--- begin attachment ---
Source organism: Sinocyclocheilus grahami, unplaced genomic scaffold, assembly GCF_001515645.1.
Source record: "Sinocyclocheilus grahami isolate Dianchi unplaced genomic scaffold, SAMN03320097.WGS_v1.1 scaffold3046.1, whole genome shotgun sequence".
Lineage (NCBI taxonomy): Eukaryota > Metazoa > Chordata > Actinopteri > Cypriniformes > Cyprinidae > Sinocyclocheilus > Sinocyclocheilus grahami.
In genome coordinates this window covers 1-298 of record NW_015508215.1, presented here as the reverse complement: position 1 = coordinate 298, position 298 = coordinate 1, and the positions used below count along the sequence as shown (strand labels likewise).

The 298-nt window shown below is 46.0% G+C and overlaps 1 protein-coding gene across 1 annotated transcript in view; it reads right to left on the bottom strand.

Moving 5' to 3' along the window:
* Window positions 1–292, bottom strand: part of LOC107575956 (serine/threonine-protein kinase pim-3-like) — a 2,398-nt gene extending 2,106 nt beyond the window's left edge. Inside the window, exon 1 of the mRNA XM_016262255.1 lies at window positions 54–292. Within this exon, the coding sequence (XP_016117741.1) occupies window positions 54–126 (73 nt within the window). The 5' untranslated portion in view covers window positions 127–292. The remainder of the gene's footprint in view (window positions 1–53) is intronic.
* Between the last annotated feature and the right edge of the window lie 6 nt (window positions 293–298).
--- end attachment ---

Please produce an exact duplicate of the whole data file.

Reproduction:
Source organism: Sinocyclocheilus grahami, unplaced genomic scaffold, assembly GCF_001515645.1.
Source record: "Sinocyclocheilus grahami isolate Dianchi unplaced genomic scaffold, SAMN03320097.WGS_v1.1 scaffold3046.1, whole genome shotgun sequence".
Lineage (NCBI taxonomy): Eukaryota > Metazoa > Chordata > Actinopteri > Cypriniformes > Cyprinidae > Sinocyclocheilus > Sinocyclocheilus grahami.
In genome coordinates this window covers 1-298 of record NW_015508215.1, presented here as the reverse complement: position 1 = coordinate 298, position 298 = coordinate 1, and the positions used below count along the sequence as shown (strand labels likewise).

The 298-nt window shown below is 46.0% G+C and overlaps 1 protein-coding gene across 1 annotated transcript in view; it reads right to left on the bottom strand.

Moving 5' to 3' along the window:
* Window positions 1–292, bottom strand: part of LOC107575956 (serine/threonine-protein kinase pim-3-like) — a 2,398-nt gene extending 2,106 nt beyond the window's left edge. Inside the window, exon 1 of the mRNA XM_016262255.1 lies at window positions 54–292. Within this exon, the coding sequence (XP_016117741.1) occupies window positions 54–126 (73 nt within the window). The 5' untranslated portion in view covers window positions 127–292. The remainder of the gene's footprint in view (window positions 1–53) is intronic.
* Between the last annotated feature and the right edge of the window lie 6 nt (window positions 293–298).